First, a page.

Posts filed under ‘Marketing’

Steve Jobs and Civil Engineering – That’s Right. I Went There.


Matt Barcus
President, Precision Executive Search, Inc
Managing Partner, CivilEngineeringCentral.com
View Matt’s profile & connect with him on LinkedIn

No need to get into a lengthy diatribe as to who Steve Jobs is and all that he has accomplished.  You all know who he  is and I would have carpel tunnel syndrome by the end of this entry if I tried to explain all things Steve Jobs.  Two questions for you though about Steve Jobs:

  • Do you know where he started?
  • Do you know where he ended?

Back to that in a moment.  Over the years I have conducted numerous C-Level or Senior Vice President/National Business Line Leader searches for consulting engineering firms where I have been tasked to seek and find a key leader for national or global practices that are made up of hundreds or thousands of civil engineering and architectural professionals.  Deep down amongst the two or three page detailed job description there is bullet point indicating that a Professional Engineering or Architecture license is required.  Not preferred. Not recommended. Required.

Different companies have different roles, different titles, and different philosophies on hiring.  The philosophy that a senior executive must have a professional registration sometimes leaves me scratching my head.  I am talking about executive leaders who develop winning strategies, who develop revolving 5-year business plans, who glad hand, who often accept public speaking invitations, who are responsible for leading the pursuit of projects, or who are responsible for meeting financial goals of the company.  My question is this: “Is a professional registration really necessary at this level?”

I know many unlicensed professionals in the architecture and engineering community who are operationally responsible for hundreds or thousands of employees and who know how to effectively turn a profit.  I also know many unlicensed professionals in the architecture and engineering industries who are responsible for driving millions and millions of dollars worth of revenue through the door.  I also know many companies who have needs for people like these but who turn a blind eye to these candidates because they do not have a couple of initials following their last name.   Is this an old school mentality?  Is this a company worried about perception more than actual results?

This takes me back to Steve Jobs; No degree…college drop out…yet an innovative pioneer who is a good listener and who was capable of delivering what people want- even delivering what people want before they know they want it.  Not that companies should make a habit of hiring college drop-outs, not by any stretch of the imagination;  but, denying your company the opportunity to hire, or at the very least consider a change agent or someone who can help guide the ship to its selected destination because they do not have a license, seems shortsighted.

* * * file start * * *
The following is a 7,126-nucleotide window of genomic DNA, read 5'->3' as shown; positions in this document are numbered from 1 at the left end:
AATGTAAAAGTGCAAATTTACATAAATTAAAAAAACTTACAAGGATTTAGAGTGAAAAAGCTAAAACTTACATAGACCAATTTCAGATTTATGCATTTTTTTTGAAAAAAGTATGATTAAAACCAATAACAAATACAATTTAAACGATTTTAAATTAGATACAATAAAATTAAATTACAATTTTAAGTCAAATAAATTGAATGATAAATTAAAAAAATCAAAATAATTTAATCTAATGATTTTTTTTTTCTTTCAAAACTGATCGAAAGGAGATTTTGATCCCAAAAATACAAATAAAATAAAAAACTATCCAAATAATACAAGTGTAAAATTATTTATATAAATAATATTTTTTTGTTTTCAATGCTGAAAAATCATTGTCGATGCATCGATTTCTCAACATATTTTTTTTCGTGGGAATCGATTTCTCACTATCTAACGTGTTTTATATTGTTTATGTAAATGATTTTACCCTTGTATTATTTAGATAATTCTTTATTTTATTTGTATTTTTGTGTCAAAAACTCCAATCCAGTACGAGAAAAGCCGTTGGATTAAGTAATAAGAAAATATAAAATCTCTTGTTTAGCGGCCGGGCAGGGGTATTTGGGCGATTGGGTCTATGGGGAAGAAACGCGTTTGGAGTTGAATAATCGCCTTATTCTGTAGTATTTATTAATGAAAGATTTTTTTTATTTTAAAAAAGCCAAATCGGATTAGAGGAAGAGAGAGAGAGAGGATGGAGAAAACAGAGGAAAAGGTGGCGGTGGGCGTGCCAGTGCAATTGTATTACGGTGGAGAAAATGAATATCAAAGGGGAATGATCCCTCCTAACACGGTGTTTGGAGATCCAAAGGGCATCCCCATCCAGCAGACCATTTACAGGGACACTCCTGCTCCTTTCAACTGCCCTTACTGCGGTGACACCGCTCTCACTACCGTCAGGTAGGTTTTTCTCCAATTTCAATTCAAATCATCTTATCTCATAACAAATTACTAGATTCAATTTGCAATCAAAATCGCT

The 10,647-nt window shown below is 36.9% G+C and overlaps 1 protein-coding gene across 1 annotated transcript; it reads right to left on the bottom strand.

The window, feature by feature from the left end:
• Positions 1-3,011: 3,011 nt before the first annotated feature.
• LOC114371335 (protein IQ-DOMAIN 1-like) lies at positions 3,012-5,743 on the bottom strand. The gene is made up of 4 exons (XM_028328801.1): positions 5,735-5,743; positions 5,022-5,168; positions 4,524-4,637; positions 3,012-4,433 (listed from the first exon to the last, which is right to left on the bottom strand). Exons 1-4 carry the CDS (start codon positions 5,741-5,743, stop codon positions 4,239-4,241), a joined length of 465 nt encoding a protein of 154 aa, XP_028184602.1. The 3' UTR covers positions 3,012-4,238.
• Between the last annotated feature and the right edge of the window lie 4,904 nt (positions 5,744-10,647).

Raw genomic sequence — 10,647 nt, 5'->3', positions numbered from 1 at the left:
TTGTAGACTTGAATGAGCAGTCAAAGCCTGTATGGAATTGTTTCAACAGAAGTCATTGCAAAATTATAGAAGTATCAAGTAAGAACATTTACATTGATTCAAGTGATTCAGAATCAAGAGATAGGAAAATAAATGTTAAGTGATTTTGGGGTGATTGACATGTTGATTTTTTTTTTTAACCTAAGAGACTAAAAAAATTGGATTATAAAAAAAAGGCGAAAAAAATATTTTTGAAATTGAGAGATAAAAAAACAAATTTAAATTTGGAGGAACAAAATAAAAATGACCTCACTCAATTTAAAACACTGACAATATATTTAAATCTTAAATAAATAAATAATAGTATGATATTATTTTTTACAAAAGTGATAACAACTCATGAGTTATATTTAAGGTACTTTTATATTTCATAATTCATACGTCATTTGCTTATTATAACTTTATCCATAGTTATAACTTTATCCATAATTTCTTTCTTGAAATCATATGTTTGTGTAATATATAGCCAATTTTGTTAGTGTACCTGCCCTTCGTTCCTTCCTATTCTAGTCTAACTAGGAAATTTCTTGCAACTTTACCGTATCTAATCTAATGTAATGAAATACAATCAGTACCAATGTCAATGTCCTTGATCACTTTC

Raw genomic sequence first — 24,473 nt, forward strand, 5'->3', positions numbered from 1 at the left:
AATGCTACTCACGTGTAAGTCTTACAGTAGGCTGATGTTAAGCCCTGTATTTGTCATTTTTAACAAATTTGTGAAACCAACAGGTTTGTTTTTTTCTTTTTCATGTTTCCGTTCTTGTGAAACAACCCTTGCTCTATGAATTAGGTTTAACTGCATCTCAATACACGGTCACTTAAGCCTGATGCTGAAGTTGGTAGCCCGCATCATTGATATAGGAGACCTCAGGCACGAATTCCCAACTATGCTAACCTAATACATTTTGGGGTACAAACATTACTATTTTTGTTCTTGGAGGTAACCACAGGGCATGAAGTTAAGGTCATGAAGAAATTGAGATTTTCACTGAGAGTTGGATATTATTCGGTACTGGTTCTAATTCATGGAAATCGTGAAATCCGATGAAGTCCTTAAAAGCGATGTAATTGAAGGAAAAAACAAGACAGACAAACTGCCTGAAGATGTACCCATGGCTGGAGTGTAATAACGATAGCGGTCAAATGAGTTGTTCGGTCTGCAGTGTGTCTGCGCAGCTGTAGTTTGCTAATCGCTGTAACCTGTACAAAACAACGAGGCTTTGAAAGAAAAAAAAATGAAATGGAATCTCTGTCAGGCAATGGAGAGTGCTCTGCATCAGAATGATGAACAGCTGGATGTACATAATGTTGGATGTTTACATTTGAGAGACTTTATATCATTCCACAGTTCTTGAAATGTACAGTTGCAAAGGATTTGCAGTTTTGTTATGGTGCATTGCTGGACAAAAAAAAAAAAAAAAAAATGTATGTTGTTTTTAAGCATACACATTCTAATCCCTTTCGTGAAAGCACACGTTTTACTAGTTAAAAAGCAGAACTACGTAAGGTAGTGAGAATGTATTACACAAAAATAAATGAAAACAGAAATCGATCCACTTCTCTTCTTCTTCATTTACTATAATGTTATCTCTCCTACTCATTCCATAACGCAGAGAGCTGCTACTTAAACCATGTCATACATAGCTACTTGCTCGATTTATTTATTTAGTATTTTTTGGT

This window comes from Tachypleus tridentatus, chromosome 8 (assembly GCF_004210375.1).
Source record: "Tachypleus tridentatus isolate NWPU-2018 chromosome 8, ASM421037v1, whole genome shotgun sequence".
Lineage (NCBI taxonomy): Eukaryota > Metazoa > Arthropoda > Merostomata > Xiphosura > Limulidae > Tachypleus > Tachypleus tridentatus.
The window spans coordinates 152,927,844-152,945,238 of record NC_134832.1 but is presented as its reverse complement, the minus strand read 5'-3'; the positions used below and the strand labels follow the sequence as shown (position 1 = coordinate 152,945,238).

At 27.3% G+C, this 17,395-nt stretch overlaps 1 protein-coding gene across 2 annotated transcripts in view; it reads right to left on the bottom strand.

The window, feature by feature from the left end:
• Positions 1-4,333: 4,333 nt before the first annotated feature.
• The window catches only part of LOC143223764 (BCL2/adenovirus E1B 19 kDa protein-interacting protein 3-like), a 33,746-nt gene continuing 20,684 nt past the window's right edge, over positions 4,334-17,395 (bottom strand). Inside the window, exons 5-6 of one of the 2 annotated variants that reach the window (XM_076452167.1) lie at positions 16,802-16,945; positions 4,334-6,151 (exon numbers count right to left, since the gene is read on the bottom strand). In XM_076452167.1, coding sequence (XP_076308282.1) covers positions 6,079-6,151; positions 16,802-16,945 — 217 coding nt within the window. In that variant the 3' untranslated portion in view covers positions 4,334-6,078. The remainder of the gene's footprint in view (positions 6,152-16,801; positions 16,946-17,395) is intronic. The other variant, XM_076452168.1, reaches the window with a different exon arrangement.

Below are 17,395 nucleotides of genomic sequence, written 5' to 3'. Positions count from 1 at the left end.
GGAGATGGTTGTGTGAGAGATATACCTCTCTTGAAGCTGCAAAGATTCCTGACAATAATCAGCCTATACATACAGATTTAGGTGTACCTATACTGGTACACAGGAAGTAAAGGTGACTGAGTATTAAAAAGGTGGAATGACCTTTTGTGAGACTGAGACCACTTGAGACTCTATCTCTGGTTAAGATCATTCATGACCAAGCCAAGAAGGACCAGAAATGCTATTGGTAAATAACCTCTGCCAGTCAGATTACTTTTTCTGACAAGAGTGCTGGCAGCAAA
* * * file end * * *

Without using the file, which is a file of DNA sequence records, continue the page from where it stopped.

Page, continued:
If someone can provide innovative concepts to clients, productive and profitable business models, has strong connections and a track record of success;  if they are a good listener, and if  through the collaborative efforts of the skilled and licensed management team beneath them they could even deliver a concept to a client that they may have not thought of otherwise; if they are able to drive top line revenues and help your firm climb to heights that you may not otherwise reach,  then is a professional license at that level even relevant?

What is your philosophy? Have you hired your firm’s Steve Jobs? Or maybe have you seen the Steve Jobs of your industry join the competition only because you shuffled his credentials aside because he or she was not licensed?

civil engineering jobs :: civil engineering resumes :: civil engineering blog :: civil engineering discussion

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October 12, 2011 at 12:28 pm 7 comments

The End of the World is Upon Us! (Naw, not really, its just the end of the 3rd quarter)

Babette Ten Haken
Sales Aerobics for Engineers
Internet Business Development Strategies for Manufacturers, Distributors and Service Companies

Featured Guest Blogger: Babette Ten Haken
Sales Aerobics for Engineers
Strategies and Toolkit for the Sales-Engineering Interface
Connect With Babette On Linkedin Linkedin Logo
Read The Sales Aerobics For Engineers Blog

This is the time of year when many civil engineering and A/E consulting firms start pressuring their employees to complete outstanding projects for invoicing by year’s end. Now is the time of year when companies start pressuring their business development folks to bring in more work, win more contracts, make appointments with more people, talk to somebody, anybody who appears mildly interested in doing business with your company. It’s also the time when management simultaneously starts to threaten and cajole employees to become more productive and generate more revenue…. “or else.”  It’s the time of year when we sometimes sit with our collective heads in our hands and wonder how we ever got ourselves into all this.